Edmonton added 2,000 full-time jobs in August even as its unemployment rate climbed to 8.7 per cent, city chief economist John Rose said Friday.

The gains, which followed two consecutive months of job losses, were in sectors such as professional services, health care and energy, Rose reported in his analysis of the latest numbers from Statistics Canada's labour force survey.

Employment losses in August were concentrated in education and financial services, and largely in part-time positions, the numbers show.

Despite the new positions created, overall unemployment in the Edmonton census metropolitan area increased from 8.5 per cent in July to 8.7 per cent in August.

The increase in unemployment was due to "a growing working age population and increased participation in the labour force," Rose said in his report.

He said Edmonton's unemployment rate is not expected to drop much below 8.7 per cent for the remainder of 2017.

Alberta's unemployment rate went from 7.8 per cent in July to 8.1 per cent in August. Nationally, the unemployment rate edged down from 6.3 per cent in July to 6.2 per cent in August.

Recovery still underway, Iveson says

Mayor Don Iveson said the numbers show that "economic recovery still has a way to go" in Alberta and in Edmonton.

"Recovery remains slow without $100 a barrel oil, so it's not that surprising," Iveson said Friday.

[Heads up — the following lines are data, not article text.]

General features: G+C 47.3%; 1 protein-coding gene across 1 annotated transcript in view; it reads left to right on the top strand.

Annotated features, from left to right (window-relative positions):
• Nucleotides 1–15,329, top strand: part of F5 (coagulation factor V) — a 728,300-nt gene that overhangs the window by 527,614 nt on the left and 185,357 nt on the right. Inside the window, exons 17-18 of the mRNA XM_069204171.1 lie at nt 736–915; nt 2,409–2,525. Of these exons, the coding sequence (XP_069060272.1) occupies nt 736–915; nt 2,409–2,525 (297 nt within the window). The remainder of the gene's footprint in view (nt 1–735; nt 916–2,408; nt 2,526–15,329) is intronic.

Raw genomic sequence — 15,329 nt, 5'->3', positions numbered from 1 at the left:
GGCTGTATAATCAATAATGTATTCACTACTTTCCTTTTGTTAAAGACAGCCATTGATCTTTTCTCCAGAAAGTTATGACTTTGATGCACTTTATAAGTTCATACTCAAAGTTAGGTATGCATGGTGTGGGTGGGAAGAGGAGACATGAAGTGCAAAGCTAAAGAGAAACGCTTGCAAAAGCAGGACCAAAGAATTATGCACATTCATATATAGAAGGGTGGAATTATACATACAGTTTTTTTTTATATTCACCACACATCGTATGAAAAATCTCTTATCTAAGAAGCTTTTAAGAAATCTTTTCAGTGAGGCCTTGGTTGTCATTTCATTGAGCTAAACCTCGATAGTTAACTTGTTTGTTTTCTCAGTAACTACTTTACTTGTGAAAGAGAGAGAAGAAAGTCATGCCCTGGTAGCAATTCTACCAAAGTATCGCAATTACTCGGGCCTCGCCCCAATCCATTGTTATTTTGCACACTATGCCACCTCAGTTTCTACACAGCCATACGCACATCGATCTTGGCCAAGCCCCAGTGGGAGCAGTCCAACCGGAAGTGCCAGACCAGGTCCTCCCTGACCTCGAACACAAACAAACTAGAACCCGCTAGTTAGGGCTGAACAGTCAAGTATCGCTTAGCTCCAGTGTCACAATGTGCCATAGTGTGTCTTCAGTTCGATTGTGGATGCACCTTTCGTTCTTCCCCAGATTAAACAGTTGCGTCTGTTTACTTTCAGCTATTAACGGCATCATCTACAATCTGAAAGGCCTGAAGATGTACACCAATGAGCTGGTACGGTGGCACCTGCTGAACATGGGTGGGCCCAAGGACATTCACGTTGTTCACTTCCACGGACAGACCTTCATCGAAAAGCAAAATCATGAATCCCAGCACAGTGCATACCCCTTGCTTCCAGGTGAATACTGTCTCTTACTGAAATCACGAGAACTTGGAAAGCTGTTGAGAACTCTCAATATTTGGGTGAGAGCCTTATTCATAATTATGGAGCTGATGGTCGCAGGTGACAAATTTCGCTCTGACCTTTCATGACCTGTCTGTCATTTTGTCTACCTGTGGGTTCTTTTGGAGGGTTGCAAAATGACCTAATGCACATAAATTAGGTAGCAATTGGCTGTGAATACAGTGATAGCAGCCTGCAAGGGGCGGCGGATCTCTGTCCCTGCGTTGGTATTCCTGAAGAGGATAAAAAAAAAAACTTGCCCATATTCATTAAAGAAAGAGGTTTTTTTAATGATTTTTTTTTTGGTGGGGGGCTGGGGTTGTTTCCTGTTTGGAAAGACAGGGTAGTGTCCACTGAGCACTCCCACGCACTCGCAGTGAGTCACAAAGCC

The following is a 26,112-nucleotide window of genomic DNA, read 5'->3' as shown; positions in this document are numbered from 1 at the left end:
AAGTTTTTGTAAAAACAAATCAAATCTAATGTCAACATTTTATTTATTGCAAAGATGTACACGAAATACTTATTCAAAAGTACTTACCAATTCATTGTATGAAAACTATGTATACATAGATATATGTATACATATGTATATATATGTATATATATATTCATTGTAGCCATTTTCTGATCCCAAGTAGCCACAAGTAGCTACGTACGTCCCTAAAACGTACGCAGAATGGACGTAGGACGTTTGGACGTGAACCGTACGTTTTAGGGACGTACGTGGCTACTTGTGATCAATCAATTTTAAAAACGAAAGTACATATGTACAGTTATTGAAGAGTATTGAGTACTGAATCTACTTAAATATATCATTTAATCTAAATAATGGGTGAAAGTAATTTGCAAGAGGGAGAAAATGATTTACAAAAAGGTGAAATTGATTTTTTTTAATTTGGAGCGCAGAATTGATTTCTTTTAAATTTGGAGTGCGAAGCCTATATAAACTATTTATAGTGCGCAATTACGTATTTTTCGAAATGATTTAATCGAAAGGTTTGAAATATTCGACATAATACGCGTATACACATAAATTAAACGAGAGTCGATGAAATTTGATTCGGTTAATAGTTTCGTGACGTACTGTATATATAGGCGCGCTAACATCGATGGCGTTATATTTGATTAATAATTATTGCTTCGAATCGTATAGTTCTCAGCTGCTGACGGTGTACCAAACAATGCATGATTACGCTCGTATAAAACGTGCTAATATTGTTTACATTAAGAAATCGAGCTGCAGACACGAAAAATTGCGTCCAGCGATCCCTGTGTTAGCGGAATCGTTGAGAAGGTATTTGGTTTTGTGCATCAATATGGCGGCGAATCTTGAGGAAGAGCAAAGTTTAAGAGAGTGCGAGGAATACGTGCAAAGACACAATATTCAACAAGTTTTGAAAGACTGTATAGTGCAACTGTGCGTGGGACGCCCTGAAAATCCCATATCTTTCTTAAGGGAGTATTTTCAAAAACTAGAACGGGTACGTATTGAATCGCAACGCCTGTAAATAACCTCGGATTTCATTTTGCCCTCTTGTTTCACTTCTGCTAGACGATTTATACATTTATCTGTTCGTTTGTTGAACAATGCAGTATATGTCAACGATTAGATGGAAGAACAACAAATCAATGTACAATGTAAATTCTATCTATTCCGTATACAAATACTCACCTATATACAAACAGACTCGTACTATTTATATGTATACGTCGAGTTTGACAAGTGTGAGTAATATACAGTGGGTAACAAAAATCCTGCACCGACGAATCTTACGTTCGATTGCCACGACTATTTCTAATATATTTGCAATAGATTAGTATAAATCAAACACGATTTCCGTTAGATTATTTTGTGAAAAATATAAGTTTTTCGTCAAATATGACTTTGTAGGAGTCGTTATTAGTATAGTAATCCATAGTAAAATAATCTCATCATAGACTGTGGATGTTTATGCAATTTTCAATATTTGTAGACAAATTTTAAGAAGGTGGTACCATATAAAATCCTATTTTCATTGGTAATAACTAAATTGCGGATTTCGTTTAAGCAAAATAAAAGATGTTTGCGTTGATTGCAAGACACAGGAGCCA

He repeated Rose's position that Edmonton's unemployment rate reflects a growing labour force. The labour force in the Edmonton CMA was 832,900 people in August, up 17,000 from August 2016.

"Albertans, and newcomers, continue to see opportunity in Edmonton," Iveson said. "And so it's a very competitive labour market for those jobs, which are scarcer. But it's not that we're shedding employment, it's that we're adding people."

The city is "pushing hard" to spur economic growth, and those efforts include looking closely at e-commerce giant Amazon's plan to find a city to host a second headquarters, Iveson said.

As he did Thursday, Iveson again told reporters that Edmonton would be a good place for Amazon to invest, in part because of the city's strong research and technology communities.

"Who wouldn't want to bring 50,000 jobs to their metro area of one million or greater with a sizeable international airport? So, I mean, we're eligible at the first blush."

Calgary Mayor Naheed Nenshi has also expressed interest in landing Amazon's second headquarters.

"I think the province's role would be to say, 'Here's why you should pick Alberta,' " Iveson said. "And then between us and Calgary, may the best city win."